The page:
California Lawmakers Announce Plan To Reduce Student Debt
Proposal Would Waive Tuition for Many Community College Students
SACRAMENTO, Calif. (AP) — Assembly Democrats proposed an extensive expansion of financial aid programs for students at California’s public colleges and universities.
They’re calling their plan the most ambitious proposal in the country to reduce student loan debt. In addition to expanding financial aid for community college students, it would create $1.6 billion per year in new scholarships for students in the University of California and California State University systems.
The Legislative Analyst’s Office reported this year that more than half of California college students graduate with student loan debt, with debt for students from UCs and CSUs averaging nearly $20,000. The Democrats say their plan aims to make college more affordable so students do not need to take out loans.
“California is taking the boldest step in the nation toward making college debt-free,” Assembly Speaker Anthony Rendon, a Democrat from Paramount, said during a news conference. “We have the opportunity to assure California students that when they go to college, they’ll leave with degrees, not debts.”
The new scholarships would be paid for using money from the state’s general fund. The proposal would also maintain the Middle Class Scholarship program, another general fund expense. Gov.
Jerry Brown, a Democrat, called for eliminating the scholarship in his budget proposal.
“We are rejecting... the governor’s cut,” Democratic Assemblyman Phil Ting, of San Francisco, said. “We think the last thing we want to do is move those families backward.”
The $1.6 billion scholarship program would be phased in over five years and would help cover non-tuition expenses for about 400,000 students each year when fully implemented. Students would begin receiving the scholarships in 2018, and they would eventually be awarded to all Cal Grant, University Grant and Middle Class Scholarship recipients.
The Democrats’ plan would waive tuition for the first year of community college for full time, in-state students whose families make less than $150,000 a year. It would also expand the state’s financial aid program that helps cover living expenses for lowincome community college students. Those expenses would be covered using money from Proposition 98, a measure that guarantees a portion of state revenue for public schools.
“I think it’s well intentioned,” Republican Assemblyman Rocky Chavez, of Oceanside, said of the Democrats’ plan. “But I don’t think it recognizes the economic reality or really addresses the challenges we have to address.”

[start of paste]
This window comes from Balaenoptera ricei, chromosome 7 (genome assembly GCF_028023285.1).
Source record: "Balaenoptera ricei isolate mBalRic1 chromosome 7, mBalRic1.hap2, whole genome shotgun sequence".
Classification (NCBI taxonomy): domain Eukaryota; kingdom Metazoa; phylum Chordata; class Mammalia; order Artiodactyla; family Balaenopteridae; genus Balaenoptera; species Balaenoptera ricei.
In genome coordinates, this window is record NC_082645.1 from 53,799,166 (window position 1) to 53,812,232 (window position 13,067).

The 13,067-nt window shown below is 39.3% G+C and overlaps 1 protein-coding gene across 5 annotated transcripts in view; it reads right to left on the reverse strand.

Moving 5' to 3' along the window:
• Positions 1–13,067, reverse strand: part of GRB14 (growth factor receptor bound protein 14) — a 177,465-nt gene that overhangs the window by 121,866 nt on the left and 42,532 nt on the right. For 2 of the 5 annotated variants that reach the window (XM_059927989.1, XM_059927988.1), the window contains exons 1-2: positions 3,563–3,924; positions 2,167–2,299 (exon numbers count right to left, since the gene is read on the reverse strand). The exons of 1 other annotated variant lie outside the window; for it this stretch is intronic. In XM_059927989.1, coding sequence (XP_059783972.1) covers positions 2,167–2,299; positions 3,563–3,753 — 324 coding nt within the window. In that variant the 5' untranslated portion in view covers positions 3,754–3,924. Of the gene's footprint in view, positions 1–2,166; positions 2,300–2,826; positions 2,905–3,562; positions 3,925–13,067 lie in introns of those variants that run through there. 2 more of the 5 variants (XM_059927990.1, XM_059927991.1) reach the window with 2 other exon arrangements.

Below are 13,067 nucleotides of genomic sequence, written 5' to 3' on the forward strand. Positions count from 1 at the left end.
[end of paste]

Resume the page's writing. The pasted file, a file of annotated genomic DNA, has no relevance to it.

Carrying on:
He pointed to the state’s low four-year graduation rate — it takes many students at UCs and CSUs longer to get their bachelor’s degrees — as a more pressing problem. He said the state should work to ensure students get their degrees on time, which will in turn lower their college expenses.
Neal McCluskey, who directs the Center for Educational Freedom at the libertarian think-tank Cato Institute, said he generally opposes plans like the one California Democrats have proposed that aim to heavily subsidize education costs.
The burden of student loan debt is typically offset by the higher earnings made by college graduates, he said, and the costs of a college education should be paid for by the people receiving the education, not taxpayers.
“The more you give it away for free, the less incentive you give people to think long and hard about what they’re doing and — once they know what they’re doing — to get it finished,” McCluskey said.
College costs drew national attention during the 2016 presidential election when independent Vermont Sen. Bernie Sanders, who was vying for the Democratic nomination, proposed eliminating tuition at public colleges and universities.
This year, Democratic New York Gov. Andrew Cuomo put forward a plan to make state universities tuition-free for residents from families earning $125,000 or less per year. In Rhode Island, Gov. Gina Raimondo, also a Democrat, has proposed making two years of community college or the final two years of a four-year degree free for in-state students at public schools.